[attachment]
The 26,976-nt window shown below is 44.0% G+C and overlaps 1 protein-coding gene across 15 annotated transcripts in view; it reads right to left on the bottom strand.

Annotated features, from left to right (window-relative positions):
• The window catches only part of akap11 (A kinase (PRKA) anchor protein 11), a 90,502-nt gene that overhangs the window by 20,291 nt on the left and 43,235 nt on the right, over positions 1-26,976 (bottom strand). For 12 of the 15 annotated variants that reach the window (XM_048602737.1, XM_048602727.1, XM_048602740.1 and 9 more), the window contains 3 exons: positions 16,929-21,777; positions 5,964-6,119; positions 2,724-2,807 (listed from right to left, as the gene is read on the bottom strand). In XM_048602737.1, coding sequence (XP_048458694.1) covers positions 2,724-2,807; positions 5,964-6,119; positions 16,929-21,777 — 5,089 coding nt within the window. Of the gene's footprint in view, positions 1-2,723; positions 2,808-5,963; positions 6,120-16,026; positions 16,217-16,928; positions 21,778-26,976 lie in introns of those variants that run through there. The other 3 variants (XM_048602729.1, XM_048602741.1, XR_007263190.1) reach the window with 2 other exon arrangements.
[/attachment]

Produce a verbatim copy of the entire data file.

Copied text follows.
The 26,976-nt window shown below is 44.0% G+C and overlaps 1 protein-coding gene across 15 annotated transcripts in view; it reads right to left on the bottom strand.

Annotated features, from left to right (window-relative positions):
• The window catches only part of akap11 (A kinase (PRKA) anchor protein 11), a 90,502-nt gene that overhangs the window by 20,291 nt on the left and 43,235 nt on the right, over positions 1-26,976 (bottom strand). For 12 of the 15 annotated variants that reach the window (XM_048602737.1, XM_048602727.1, XM_048602740.1 and 9 more), the window contains 3 exons: positions 16,929-21,777; positions 5,964-6,119; positions 2,724-2,807 (listed from right to left, as the gene is read on the bottom strand). In XM_048602737.1, coding sequence (XP_048458694.1) covers positions 2,724-2,807; positions 5,964-6,119; positions 16,929-21,777 — 5,089 coding nt within the window. Of the gene's footprint in view, positions 1-2,723; positions 2,808-5,963; positions 6,120-16,026; positions 16,217-16,928; positions 21,778-26,976 lie in introns of those variants that run through there. The other 3 variants (XM_048602729.1, XM_048602741.1, XR_007263190.1) reach the window with 2 other exon arrangements.